Assistant professor Kevin Minner moved to the area and started teaching occupational therapy at FGCU in August. When he and his fiancée, Lindsey Stiefvater, learned the storm was approaching Tampa, they decided to head north to help Stiefvater’s parents in Tarpon Springs.
Things turned out differently, and they found they were in a position to help their Lee County friends once the storm passed. Stiefvater sent out a Facebook appeal and in two hours had $2,000 in donations in her Venmo account. The pair loaded up cases of water, peanut butter, bread, granola bars, diapers, sanitary wipes and batteries and headed south.
“We met Tom (Felke) at the Lee County Emergency Operations Center and handed him what we had,” Minner said. “Then we helped take censuses and dropped off cat litter and dog food at the Lee County Humane Society.”
When classes resumed, Minner was impressed that his students continued to want to help.
“They aren’t just volunteering, they are also putting their OT minds to work, creating adaptive-ready hurricane kits for people with disabilities, thinking about how to teach people ergonomic ways to lift boxes, evacuation protocols for communities with a high proportion of people with wheelchairs who might not get out because of it,” Minner said.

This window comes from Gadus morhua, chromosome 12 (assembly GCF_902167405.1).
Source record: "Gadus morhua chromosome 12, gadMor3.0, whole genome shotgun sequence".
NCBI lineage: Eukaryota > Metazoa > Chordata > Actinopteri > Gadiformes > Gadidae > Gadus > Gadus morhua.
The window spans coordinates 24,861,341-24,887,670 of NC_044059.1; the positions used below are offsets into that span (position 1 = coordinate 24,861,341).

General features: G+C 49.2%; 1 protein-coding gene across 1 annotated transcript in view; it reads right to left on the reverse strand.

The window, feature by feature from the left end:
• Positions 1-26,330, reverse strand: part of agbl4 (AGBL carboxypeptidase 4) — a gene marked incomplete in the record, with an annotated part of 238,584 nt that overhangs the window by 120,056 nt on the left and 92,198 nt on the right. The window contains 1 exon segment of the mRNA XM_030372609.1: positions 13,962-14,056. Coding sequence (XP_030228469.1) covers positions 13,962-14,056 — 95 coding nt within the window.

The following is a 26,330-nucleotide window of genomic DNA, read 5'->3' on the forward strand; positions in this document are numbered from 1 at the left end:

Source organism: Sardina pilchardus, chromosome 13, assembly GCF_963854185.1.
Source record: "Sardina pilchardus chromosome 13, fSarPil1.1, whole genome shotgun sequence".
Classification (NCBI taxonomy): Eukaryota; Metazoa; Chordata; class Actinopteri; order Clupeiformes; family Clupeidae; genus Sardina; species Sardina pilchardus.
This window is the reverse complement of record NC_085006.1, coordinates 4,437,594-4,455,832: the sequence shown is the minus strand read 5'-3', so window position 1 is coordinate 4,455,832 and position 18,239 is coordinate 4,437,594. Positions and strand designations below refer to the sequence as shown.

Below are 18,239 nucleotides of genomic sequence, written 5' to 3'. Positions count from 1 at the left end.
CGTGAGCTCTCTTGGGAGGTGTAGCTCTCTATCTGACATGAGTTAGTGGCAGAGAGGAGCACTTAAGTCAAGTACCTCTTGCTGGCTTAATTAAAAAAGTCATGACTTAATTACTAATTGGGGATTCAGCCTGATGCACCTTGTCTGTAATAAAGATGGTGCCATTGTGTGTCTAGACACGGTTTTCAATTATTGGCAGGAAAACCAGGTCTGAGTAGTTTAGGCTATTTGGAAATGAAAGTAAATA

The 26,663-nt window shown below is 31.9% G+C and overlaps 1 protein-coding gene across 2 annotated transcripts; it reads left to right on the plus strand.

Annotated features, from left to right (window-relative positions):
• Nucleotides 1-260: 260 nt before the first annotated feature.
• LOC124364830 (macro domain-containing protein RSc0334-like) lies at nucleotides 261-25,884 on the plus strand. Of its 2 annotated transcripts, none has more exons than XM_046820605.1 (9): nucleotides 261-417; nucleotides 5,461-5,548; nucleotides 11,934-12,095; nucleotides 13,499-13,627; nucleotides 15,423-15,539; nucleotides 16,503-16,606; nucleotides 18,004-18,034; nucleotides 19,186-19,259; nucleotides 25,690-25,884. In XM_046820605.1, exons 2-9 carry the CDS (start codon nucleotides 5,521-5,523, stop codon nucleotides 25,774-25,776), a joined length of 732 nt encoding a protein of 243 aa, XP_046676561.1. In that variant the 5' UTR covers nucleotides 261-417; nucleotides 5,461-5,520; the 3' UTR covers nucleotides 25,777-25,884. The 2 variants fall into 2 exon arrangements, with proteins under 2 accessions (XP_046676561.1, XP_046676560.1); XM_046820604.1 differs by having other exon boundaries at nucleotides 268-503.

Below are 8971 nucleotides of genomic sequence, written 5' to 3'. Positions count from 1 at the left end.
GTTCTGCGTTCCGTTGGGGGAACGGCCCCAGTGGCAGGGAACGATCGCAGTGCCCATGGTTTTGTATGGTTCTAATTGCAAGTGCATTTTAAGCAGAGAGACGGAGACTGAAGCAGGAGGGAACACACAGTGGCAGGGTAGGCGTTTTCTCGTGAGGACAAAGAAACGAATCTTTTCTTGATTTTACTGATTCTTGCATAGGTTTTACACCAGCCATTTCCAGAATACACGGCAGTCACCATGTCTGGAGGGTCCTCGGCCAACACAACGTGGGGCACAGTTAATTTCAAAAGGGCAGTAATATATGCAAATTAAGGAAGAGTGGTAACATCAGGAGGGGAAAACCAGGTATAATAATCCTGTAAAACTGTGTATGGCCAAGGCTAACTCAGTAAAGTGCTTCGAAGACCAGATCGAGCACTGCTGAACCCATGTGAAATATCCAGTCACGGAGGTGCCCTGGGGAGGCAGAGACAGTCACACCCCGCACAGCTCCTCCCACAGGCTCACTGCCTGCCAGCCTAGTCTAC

“And we are taking a look at organizations that evacuated really well. Why didn’t others do as well? We want to shift ideas so it’s better next time.”
Special mission for Salvation Army
Sarah Rafiq, who earned a bachelor’s degree in psychology in 2015 and a master’s in social work in 2019 at FGCU, directs the Bonita Springs service center of The Salvation Army. The Florida native has lived through hurricanes before, but “this was a terrifying experience. It was the scariest one so far,” she said.
When she got to the service center, which had no power and little cell service, she called volunteers to help distribute food, water and necessities because only one of her two employees could work. The other had lost her home.